A prospective study of the impact of air pollution on respiratory symptoms and infections in infants

Georgette Stern, Philipp Latzin, Martin Röösli, Oliver Fuchs, Elena Proietti, Claudia Kuehni, Urs Frey*

*Corresponding author for this work
36 Citations (Scopus)


Rationale: There is increasing evidence that short-term exposure to air pollution has a detrimental effect on respiratory health, but data from healthy populations, particularly infants, are scarce. Objectives: To assess the association of air pollution with frequency and severity of respiratory symptoms and infectionsmeasuredweekly in healthy infants. Methods: In a prospective birth cohort of 366 infants of unselected mothers, respiratory health was assessed weekly by telephone interviews during the first year of life (19,106 total observations). Daily mean levels of particulate matter (PM10), nitrogen dioxide (NO2), and ozone (O3) were obtained from local monitoring stations. We determined the association of the preceding week's pollutant levels with symptom scores and respiratory tract infections using a generalized additive mixed model with an autoregressive component. In addition,weassessedwhetherneonatal lung function influences this association and whether duration of infectious episodes differed between weeks with normal PM10 and weeks with elevated levels. Measurements and Main Results: We found a significant association between air pollution and respiratory symptoms, particularly in the week after respiratory tract infections (risk ratio, 1.13 [1.02-1.24] per 10 μg/m3 PM10 levels) and in infants with premorbid lung function. During times of elevated PM 10 (>33.3 μg/m3), duration of respiratory tract infections increased by 20% (95% confidence interval, 2-42%). Conclusions: Exposure to even moderate levels of air pollution was associated with increased respiratory symptoms in healthy infants. Particularly in infants with premorbid lung function and inflammation, air pollution contributed to longer duration of infectious episodes with a potentially large socioeconomic impact.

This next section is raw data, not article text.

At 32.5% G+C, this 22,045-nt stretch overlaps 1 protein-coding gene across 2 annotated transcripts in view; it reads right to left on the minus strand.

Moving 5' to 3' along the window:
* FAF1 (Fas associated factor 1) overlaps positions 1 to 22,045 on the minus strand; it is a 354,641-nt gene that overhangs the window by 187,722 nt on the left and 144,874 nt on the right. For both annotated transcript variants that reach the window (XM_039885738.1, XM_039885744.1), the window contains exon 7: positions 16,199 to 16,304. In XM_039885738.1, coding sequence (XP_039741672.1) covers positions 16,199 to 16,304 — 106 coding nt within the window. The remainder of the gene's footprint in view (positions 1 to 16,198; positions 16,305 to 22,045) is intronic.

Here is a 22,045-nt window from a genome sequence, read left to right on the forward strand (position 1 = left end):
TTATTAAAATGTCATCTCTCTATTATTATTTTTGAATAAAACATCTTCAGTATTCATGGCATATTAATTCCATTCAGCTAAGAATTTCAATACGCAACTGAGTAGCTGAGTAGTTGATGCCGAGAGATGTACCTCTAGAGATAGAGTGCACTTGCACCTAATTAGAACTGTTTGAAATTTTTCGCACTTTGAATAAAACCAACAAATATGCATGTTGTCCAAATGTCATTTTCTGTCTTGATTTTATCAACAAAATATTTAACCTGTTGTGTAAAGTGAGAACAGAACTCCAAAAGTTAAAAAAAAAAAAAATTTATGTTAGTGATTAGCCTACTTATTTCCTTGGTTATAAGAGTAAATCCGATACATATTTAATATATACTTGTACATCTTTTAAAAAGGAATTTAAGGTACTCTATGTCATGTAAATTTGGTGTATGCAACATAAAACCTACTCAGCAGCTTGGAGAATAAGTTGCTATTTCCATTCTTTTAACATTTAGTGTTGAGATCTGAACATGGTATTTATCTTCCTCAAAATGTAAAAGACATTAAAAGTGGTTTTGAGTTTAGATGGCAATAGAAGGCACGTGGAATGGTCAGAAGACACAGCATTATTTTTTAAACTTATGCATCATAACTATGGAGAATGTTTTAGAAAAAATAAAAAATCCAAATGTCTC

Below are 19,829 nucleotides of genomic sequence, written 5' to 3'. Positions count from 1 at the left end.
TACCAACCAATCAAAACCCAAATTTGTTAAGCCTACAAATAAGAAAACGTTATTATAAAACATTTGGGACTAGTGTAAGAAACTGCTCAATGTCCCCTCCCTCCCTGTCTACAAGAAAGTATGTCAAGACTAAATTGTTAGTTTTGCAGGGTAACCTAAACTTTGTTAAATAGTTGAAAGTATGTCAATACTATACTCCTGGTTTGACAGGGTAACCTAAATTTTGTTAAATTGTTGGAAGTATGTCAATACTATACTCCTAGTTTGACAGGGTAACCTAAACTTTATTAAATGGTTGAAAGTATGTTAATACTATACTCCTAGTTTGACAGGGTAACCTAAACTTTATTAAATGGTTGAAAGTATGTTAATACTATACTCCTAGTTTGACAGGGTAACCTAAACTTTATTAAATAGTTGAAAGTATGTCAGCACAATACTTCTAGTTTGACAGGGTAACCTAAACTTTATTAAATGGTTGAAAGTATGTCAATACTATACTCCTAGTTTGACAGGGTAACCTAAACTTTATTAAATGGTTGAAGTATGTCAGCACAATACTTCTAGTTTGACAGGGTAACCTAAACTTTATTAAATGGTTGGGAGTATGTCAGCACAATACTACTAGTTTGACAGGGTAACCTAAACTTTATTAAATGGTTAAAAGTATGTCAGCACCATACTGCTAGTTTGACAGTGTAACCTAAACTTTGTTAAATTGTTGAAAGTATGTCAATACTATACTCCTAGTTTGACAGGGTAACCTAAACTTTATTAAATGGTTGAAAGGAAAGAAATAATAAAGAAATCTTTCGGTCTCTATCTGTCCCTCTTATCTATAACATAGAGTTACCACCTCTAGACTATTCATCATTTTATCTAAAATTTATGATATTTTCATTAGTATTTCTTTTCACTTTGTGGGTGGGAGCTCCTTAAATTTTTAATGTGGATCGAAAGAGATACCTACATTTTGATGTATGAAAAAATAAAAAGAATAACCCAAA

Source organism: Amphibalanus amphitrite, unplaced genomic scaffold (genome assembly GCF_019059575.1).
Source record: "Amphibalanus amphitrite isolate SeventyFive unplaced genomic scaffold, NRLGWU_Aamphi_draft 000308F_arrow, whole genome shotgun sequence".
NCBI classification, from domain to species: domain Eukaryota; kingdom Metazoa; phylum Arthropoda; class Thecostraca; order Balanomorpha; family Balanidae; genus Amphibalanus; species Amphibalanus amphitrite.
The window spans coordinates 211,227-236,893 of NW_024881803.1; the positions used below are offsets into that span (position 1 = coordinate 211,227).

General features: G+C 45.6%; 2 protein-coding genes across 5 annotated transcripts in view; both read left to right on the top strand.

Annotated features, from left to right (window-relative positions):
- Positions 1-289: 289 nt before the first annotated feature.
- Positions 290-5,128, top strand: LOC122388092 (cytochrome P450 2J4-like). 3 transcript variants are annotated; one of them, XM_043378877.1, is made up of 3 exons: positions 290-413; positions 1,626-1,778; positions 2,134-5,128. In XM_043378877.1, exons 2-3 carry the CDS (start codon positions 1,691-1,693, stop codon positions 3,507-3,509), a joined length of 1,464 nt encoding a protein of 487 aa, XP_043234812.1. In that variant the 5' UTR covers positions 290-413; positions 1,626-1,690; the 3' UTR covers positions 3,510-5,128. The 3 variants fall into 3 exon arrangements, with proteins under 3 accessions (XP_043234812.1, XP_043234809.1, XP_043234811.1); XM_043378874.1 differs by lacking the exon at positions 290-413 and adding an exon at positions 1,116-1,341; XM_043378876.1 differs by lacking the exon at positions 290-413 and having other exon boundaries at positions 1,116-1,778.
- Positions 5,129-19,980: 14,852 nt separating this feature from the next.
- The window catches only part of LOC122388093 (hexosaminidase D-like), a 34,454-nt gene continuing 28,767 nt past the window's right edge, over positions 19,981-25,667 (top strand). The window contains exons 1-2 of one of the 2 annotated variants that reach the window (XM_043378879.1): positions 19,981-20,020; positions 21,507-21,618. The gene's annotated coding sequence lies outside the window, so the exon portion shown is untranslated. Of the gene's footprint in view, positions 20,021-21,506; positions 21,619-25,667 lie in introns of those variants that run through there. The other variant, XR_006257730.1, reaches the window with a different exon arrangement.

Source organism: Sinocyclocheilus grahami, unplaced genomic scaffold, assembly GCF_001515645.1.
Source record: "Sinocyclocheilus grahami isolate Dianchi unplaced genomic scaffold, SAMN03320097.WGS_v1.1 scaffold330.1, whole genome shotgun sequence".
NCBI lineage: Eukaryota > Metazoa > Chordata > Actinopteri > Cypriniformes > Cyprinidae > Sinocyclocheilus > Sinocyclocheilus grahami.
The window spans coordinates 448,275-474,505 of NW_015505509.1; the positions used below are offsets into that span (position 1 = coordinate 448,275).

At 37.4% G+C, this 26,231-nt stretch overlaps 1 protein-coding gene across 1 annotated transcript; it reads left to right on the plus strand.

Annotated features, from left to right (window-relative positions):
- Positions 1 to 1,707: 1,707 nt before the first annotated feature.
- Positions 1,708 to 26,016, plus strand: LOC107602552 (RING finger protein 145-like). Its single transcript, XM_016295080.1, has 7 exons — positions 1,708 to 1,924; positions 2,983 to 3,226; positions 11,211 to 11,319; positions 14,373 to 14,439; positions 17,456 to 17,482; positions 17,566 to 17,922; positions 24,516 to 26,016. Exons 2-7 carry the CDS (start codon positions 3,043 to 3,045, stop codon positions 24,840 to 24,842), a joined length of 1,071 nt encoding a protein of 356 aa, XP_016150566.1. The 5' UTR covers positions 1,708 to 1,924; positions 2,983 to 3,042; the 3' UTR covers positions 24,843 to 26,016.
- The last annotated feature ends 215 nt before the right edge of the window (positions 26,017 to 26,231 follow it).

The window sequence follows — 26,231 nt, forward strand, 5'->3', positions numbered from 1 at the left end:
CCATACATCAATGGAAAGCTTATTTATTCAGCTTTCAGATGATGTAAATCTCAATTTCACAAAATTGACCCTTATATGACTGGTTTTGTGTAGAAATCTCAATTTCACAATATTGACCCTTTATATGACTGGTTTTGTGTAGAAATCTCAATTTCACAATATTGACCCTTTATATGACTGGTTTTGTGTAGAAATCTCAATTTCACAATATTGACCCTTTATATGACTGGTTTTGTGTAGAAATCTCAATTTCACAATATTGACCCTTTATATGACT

Original languageEnglish
JournalAmerican Journal of Respiratory and Critical Care Medicine
Issue number12
Pages (from-to)1341-1348
Number of pages8
Publication statusPublished - 15.06.2013

Research Areas and Centers

  • Academic Focus: Center for Brain, Behavior and Metabolism (CBBM)


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